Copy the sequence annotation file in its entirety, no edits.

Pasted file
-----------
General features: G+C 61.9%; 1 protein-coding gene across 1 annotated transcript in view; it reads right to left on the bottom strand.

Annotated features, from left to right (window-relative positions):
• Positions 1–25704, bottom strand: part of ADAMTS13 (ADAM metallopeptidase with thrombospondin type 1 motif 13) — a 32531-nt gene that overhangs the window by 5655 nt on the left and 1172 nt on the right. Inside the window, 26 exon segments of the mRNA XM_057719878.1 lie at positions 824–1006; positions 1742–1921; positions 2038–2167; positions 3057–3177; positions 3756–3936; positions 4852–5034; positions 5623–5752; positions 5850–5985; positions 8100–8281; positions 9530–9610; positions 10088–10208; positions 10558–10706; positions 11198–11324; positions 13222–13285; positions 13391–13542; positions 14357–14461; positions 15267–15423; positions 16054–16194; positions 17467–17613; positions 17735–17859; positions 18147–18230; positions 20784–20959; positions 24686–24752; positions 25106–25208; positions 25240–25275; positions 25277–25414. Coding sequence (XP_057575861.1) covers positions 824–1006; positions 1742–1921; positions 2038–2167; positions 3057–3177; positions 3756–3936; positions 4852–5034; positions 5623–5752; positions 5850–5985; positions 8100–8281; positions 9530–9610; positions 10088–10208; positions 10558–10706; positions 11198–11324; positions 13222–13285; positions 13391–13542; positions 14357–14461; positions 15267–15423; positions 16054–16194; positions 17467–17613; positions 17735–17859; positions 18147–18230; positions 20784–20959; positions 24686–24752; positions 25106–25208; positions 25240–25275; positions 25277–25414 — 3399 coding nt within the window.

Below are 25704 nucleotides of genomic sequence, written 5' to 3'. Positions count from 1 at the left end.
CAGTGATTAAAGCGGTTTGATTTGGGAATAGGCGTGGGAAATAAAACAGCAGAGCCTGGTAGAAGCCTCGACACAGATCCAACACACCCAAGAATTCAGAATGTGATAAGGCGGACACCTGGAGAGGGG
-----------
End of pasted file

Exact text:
General features: G+C 61.9%; 1 protein-coding gene across 1 annotated transcript in view; it reads right to left on the bottom strand.

Annotated features, from left to right (window-relative positions):
• Positions 1–25704, bottom strand: part of ADAMTS13 (ADAM metallopeptidase with thrombospondin type 1 motif 13) — a 32531-nt gene that overhangs the window by 5655 nt on the left and 1172 nt on the right. Inside the window, 26 exon segments of the mRNA XM_057719878.1 lie at positions 824–1006; positions 1742–1921; positions 2038–2167; positions 3057–3177; positions 3756–3936; positions 4852–5034; positions 5623–5752; positions 5850–5985; positions 8100–8281; positions 9530–9610; positions 10088–10208; positions 10558–10706; positions 11198–11324; positions 13222–13285; positions 13391–13542; positions 14357–14461; positions 15267–15423; positions 16054–16194; positions 17467–17613; positions 17735–17859; positions 18147–18230; positions 20784–20959; positions 24686–24752; positions 25106–25208; positions 25240–25275; positions 25277–25414. Coding sequence (XP_057575861.1) covers positions 824–1006; positions 1742–1921; positions 2038–2167; positions 3057–3177; positions 3756–3936; positions 4852–5034; positions 5623–5752; positions 5850–5985; positions 8100–8281; positions 9530–9610; positions 10088–10208; positions 10558–10706; positions 11198–11324; positions 13222–13285; positions 13391–13542; positions 14357–14461; positions 15267–15423; positions 16054–16194; positions 17467–17613; positions 17735–17859; positions 18147–18230; positions 20784–20959; positions 24686–24752; positions 25106–25208; positions 25240–25275; positions 25277–25414 — 3399 coding nt within the window.

Below are 25704 nucleotides of genomic sequence, written 5' to 3'. Positions count from 1 at the left end.
CAGTGATTAAAGCGGTTTGATTTGGGAATAGGCGTGGGAAATAAAACAGCAGAGCCTGGTAGAAGCCTCGACACAGATCCAACACACCCAAGAATTCAGAATGTGATAAGGCGGACACCTGGAGAGGGG